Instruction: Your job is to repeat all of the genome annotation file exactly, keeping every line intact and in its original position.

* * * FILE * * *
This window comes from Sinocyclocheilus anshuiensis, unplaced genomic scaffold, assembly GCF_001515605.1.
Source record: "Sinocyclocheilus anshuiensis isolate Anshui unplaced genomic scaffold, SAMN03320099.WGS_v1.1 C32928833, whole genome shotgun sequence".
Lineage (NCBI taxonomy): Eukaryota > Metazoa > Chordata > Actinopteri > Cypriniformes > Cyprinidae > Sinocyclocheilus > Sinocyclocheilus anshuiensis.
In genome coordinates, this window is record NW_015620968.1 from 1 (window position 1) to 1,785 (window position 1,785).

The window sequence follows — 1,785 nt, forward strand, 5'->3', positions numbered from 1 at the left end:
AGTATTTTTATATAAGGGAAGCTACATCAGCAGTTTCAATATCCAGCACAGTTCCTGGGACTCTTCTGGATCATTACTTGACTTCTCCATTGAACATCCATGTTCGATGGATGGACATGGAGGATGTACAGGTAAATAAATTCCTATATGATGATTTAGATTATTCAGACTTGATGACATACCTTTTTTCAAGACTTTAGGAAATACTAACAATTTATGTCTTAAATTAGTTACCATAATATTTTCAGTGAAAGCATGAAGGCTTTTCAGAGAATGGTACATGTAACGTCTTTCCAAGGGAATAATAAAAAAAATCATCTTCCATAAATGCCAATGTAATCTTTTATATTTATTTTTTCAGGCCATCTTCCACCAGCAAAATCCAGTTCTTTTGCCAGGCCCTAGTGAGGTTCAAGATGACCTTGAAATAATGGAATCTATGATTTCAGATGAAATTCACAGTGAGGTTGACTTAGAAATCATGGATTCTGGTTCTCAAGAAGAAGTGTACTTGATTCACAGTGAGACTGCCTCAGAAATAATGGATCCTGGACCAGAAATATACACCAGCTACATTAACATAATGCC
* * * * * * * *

This window comes from Sinocyclocheilus anshuiensis, unplaced genomic scaffold, assembly GCF_001515605.1.
Source record: "Sinocyclocheilus anshuiensis isolate Anshui unplaced genomic scaffold, SAMN03320099.WGS_v1.1 C32928833, whole genome shotgun sequence".
Lineage (NCBI taxonomy): Eukaryota > Metazoa > Chordata > Actinopteri > Cypriniformes > Cyprinidae > Sinocyclocheilus > Sinocyclocheilus anshuiensis.
In genome coordinates, this window is record NW_015620968.1 from 1 (window position 1) to 1,785 (window position 1,785).

The window sequence follows — 1,785 nt, forward strand, 5'->3', positions numbered from 1 at the left end:
AGTATTTTTATATAAGGGAAGCTACATCAGCAGTTTCAATATCCAGCACAGTTCCTGGGACTCTTCTGGATCATTACTTGACTTCTCCATTGAACATCCATGTTCGATGGATGGACATGGAGGATGTACAGGTAAATAAATTCCTATATGATGATTTAGATTATTCAGACTTGATGACATACCTTTTTTCAAGACTTTAGGAAATACTAACAATTTATGTCTTAAATTAGTTACCATAATATTTTCAGTGAAAGCATGAAGGCTTTTCAGAGAATGGTACATGTAACGTCTTTCCAAGGGAATAATAAAAAAAATCATCTTCCATAAATGCCAATGTAATCTTTTATATTTATTTTTTCAGGCCATCTTCCACCAGCAAAATCCAGTTCTTTTGCCAGGCCCTAGTGAGGTTCAAGATGACCTTGAAATAATGGAATCTATGATTTCAGATGAAATTCACAGTGAGGTTGACTTAGAAATCATGGATTCTGGTTCTCAAGAAGAAGTGTACTTGATTCACAGTGAGACTGCCTCAGAAATAATGGATCCTGGACCAGAAATATACACCAGCTACATTAACATAATGCC